The number of people suffering from work-related repetitive strain injuries is increasing, according to research.
Health and social work employees are worst affected by RSI
Almost 450,000 UK workers have upper limb disorders, with health and social work employees most affected, says the Chartered Society of Physiotherapy.
Between 2003 and 2004 about 4.7 million work days were lost to RSI, as workers took an average 18 days sick leave.
The society called its findings "shocking" and urged firms to do more to protect workers.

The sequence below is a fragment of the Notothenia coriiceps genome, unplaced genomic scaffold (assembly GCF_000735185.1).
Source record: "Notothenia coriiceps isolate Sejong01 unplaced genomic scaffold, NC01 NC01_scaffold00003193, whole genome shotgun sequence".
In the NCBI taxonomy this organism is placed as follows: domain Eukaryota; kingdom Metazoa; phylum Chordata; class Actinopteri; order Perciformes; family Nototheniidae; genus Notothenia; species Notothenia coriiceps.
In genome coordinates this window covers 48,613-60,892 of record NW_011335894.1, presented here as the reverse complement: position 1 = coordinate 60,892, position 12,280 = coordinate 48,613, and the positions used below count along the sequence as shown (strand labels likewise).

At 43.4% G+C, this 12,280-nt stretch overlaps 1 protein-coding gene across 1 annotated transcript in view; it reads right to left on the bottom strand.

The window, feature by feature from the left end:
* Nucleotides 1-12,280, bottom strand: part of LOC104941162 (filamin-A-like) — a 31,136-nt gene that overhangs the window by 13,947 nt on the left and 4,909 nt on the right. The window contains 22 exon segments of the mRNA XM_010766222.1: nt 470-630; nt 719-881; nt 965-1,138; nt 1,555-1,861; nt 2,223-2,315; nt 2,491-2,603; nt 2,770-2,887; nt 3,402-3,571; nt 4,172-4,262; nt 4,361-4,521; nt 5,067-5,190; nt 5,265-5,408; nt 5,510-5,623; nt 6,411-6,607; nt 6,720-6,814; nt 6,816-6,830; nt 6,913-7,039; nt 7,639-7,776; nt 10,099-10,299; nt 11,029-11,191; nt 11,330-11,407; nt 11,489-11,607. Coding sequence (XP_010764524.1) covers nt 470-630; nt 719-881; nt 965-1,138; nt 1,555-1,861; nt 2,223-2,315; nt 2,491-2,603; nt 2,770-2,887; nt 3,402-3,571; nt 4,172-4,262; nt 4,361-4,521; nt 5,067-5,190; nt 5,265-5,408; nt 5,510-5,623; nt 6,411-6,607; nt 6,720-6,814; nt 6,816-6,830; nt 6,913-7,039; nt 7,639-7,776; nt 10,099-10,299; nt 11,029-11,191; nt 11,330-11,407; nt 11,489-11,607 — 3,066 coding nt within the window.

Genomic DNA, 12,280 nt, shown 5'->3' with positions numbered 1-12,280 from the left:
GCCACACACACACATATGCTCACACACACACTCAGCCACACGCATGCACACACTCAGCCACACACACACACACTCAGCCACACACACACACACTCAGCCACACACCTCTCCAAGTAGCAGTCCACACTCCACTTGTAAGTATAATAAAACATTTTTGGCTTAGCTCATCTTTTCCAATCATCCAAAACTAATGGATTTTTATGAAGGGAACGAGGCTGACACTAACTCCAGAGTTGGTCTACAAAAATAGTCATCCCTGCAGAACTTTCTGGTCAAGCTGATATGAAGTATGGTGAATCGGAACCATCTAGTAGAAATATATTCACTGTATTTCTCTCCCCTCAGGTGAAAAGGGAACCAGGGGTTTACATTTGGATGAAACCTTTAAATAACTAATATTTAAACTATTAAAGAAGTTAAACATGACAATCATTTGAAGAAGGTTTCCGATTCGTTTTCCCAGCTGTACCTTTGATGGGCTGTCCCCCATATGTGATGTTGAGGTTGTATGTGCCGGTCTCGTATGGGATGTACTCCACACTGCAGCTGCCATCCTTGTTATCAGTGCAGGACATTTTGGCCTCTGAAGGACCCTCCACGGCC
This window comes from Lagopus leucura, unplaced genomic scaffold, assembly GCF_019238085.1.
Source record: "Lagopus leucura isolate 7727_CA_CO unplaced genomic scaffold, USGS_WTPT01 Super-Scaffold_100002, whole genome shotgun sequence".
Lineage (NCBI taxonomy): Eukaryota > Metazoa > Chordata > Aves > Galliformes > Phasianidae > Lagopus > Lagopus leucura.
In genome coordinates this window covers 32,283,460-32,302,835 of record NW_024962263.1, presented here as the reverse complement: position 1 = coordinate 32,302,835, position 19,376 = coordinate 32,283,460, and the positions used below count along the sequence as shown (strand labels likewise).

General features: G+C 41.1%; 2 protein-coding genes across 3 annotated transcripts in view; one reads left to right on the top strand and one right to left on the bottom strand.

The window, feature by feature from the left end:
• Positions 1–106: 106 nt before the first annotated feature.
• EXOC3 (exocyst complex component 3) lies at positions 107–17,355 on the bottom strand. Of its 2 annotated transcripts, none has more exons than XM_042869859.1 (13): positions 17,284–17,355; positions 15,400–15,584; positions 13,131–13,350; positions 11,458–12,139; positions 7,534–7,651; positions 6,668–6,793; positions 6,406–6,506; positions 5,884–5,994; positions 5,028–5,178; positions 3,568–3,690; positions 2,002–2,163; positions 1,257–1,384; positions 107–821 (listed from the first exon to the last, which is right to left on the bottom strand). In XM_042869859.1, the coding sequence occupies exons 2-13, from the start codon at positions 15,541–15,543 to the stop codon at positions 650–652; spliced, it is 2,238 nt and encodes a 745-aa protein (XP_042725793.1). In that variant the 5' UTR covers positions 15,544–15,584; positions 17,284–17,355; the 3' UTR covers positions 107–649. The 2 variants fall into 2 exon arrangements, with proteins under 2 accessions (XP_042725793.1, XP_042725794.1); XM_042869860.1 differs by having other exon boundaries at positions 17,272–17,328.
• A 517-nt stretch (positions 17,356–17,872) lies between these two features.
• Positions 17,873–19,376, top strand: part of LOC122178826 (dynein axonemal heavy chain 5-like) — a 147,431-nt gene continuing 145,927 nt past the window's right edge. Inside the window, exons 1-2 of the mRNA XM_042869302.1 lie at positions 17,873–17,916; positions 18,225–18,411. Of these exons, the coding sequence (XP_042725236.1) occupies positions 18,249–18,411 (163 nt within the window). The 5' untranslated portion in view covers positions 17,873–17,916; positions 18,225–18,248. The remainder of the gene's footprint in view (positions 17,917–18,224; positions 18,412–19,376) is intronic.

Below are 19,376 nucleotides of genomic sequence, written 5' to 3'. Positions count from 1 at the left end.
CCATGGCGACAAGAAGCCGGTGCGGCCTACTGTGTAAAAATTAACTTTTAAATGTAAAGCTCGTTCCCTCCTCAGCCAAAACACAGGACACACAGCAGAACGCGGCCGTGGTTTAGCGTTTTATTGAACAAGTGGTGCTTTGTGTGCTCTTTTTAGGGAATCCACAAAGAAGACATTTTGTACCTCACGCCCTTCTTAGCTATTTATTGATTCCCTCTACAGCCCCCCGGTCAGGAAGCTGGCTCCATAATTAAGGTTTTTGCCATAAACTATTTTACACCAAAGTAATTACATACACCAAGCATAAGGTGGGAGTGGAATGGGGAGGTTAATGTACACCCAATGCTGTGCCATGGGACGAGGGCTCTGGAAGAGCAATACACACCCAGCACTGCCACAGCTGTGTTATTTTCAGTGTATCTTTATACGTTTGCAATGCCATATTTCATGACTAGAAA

The number of workers with RSI has increased by 52,000 over the past three years, it said.
It also revealed that RSI rates were increasing among workers in communications, transport and education.
The CSP urged people to take precautions, such as taking regular breaks, and to report any symptoms early.
It also called on employers to play their part.
"Employers can make a big difference to the health of their workers, while at the same time improving the productivity and profits of their business" said spokeswoman Jacqui Smith.
"Pain or discomfort caused by upper limb disorders can lead to more sick days and low motivation."